3 cloves garlic, minced
1-2 tomatoes, diced
1/2 cup chopped black olives (green or kalamata would also work…or, a mixture of all three, although green are fairly salty, and kalamata might be lost to sight against the lentils, which tend to have a brownish cast when cooked)
1/2 to 1 cup each chopped flat-leaf (Italian) parsley and cilantro (I love the intensity of these fresh herbs so tend to use the full cup)

Dressing:
3-5 tbsp red wine vinegar
3 tbsp olive oil
dash of salt
1 tsp dried thyme (I would have used fresh, but didn’t have it on hand)
1 tsp cumin seeds, crushed

To cook lentils:  1 cup dried lentils to 6 cups water – bring to a boil, reduce heat and simmer 20-30 minutes (taste at the 20-minute mark; I find lentils cook faster than the package instructions indicate, and I don’t like mushy lentils, at least not in this salad)

Let lentils cool.  Sauté garlic, onion, and peppers for two minutes on fairly high heat; allow to cool.  In large bowl, mix together lentils, onions/peppers, chopped herbs, olives, and tomatoes.  Toss with dressing.  Serve cold.

Notes:

1.  I use canned whole pitted black olives – I always keep them on hand, as they are perfect for adding to tuna salad and add a delicious saltiness to al dente stir-fried cauliflower, broccoli, and zucchini with garlic (all of which sop up olive oil and garlic intensely!).  Canned whole pitted black olives are also cheaper than those sold fresh, and they keep well in the fridge once the can is opened…no, I do not want to know that they maintain their freshness because of preservatives…!  They are not what I would want to munch on, however…they require mingling with other foods.

2.  Other vegetables that would work with this salad are fresh zucchini, finely diced; any fresh peppers, diced (red, green, orange, yellow); sun-dried tomatoes; and you could substitute green onion for the red, although I would not sauté the green as I think the crunch and bite of them would be lovely here (cooked, they tend to be wet and almost tasteless).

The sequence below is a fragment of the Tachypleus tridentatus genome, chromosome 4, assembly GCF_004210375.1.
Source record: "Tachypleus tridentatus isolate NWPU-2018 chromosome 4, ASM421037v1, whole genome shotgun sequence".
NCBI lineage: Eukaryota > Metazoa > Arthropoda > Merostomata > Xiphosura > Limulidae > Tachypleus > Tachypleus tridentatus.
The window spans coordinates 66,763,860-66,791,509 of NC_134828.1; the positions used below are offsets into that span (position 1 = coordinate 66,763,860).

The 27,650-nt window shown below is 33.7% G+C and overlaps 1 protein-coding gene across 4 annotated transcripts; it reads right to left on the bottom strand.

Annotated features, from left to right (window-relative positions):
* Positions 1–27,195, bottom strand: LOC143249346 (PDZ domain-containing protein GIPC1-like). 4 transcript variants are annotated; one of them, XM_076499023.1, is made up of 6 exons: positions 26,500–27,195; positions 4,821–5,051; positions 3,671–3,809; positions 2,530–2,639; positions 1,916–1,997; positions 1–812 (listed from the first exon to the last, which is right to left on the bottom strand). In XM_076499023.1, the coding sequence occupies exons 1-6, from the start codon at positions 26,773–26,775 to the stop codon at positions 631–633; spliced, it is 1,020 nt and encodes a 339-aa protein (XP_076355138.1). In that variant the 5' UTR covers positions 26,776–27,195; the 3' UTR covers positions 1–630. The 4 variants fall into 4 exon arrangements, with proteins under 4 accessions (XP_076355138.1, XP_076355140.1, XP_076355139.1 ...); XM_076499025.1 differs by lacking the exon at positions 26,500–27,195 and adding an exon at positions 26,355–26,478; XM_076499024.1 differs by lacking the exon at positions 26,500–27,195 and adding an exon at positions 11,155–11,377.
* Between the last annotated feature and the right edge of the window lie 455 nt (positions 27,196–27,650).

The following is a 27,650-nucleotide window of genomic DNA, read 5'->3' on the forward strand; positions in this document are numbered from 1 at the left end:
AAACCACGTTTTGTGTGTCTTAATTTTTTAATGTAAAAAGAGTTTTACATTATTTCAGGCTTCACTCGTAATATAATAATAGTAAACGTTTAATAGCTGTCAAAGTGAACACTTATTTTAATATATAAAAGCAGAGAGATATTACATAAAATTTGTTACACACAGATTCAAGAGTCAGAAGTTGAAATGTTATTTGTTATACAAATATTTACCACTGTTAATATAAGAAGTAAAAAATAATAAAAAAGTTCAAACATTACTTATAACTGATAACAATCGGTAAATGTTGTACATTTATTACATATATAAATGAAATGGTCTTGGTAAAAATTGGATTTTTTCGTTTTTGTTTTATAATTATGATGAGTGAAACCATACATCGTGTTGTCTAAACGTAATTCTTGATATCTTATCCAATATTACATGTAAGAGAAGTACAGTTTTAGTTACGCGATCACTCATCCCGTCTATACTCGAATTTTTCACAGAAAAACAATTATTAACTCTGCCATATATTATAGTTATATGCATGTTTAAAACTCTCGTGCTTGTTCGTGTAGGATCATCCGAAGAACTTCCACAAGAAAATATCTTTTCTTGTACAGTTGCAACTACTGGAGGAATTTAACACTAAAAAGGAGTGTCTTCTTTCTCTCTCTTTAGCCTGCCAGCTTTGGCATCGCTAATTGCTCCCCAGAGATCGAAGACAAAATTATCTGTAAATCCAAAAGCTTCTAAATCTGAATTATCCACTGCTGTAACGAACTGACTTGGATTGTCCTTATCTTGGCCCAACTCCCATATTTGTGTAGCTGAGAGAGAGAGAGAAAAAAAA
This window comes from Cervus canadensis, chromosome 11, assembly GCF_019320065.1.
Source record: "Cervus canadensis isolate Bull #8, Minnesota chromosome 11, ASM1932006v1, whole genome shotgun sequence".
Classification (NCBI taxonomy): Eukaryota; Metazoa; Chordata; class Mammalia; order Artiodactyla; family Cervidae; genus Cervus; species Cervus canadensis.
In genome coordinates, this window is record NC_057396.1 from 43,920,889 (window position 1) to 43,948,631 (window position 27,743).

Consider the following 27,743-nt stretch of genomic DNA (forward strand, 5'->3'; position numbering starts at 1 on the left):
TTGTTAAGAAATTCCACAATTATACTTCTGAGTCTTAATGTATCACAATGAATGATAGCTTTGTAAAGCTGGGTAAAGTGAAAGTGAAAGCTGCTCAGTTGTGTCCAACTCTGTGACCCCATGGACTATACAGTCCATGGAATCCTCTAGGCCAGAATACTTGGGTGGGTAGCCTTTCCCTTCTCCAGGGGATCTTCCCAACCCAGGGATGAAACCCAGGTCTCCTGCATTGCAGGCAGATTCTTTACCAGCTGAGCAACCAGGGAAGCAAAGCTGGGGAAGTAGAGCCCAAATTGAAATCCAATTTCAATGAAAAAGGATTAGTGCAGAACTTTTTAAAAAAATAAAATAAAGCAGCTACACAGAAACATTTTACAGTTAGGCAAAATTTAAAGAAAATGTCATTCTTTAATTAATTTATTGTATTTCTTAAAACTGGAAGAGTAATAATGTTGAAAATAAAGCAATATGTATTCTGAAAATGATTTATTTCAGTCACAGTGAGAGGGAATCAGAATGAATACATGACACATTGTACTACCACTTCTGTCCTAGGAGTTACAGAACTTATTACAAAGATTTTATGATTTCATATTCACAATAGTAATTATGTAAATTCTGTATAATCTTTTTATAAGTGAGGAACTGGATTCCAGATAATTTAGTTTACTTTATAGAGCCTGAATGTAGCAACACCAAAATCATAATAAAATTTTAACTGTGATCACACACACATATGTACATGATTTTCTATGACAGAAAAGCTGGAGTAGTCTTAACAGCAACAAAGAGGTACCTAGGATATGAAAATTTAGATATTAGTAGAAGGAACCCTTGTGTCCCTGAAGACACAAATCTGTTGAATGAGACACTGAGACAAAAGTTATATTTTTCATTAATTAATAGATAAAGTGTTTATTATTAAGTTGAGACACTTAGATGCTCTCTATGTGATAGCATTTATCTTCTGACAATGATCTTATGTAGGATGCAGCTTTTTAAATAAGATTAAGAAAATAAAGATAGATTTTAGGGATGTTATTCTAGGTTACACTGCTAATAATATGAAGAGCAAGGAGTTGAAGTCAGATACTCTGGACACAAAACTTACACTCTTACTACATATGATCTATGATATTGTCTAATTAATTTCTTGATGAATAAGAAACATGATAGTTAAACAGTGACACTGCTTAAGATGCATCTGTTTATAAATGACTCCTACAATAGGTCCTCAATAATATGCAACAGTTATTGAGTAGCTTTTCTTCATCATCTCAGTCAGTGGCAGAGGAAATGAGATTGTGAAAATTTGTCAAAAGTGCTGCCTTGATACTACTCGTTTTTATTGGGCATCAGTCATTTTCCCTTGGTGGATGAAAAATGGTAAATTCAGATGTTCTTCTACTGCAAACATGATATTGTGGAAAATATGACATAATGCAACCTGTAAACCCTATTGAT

3.  Fresh chopped mint would add a really nice flavour and a summery freshness, although 1/2 cup would be sufficient as mint can be overpowering.  Not everyone likes cilantro (hard to believe, I know…to me, it is a food group in itself).  Flat-leaf parsley is just so much better than curly parsley, which tends to be woody.

Hope you enjoy this as much as I do.

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Curried Apple Dhal Recipe

Be prepared to become addicted to this curried lentil dish with MacIntosh apples!  I have made it a few times now and, as I am wont to do, I never make it exactly the same way each time.  But one thing that has remained constant is the oohing and aahing from the mouths of people with whom I’ve shared this simple pleasure.  I love making recipes my own, usually by changing ingredients or amounts.  I love colour and flavour, and most of my meals contain a lot of both.  There are certain recipes that should never be altered, such as in baking…although, I have to say that my pound cake recipe is an integration of two other recipes I only “sort of” liked, but I dove in and changed them according to what I thought I would like, and it’s a beautiful thing.  But I digress…  Enjoy this!

Curried Apple Dhal

1 tbsp olive oil
1 small onion, finely diced
4 cloves minced garlic
1 tbsp fresh minced ginger
2 medium apples, diced, peel left on (MacIntosh are good because they don’t get mushy when cooked)
1/4c to 1/2c of India House Biryani curry sauce (medium heat)
1 1/2 c red (orange) lentils
2 c vegetable broth

Directions:

In large pot, heat oil over medium-high heat.  Add onion, garlic, and ginger.  Cook until fragrant and onion has softened, stirring occasionally.
Add apples and curry sauce.  Stir.
Add lentils and broth and stir well.  LOWER HEAT to medium-low and simmer uncovered until lentils are tender – no more than 25 minutes.  Check before the 25 minute limit, as the lentils suddenly suck up all the liquid and soften in a rush, and you can end up with somewhat mushy lentils – don’t worry if they do get mushy; they will still taste delicious, but to avoid it, I remove the pot from the heat at about the 15 or 20 minute mark and let them finish cooking as they cool down a bit.  If necessary, add more broth or a bit of water if mixture appears dry or is too thick.

That’s it!  I like to toast na’an bread and spoon the dhal onto pieces of it.  Feel free to add or substract the spices – some like it hot!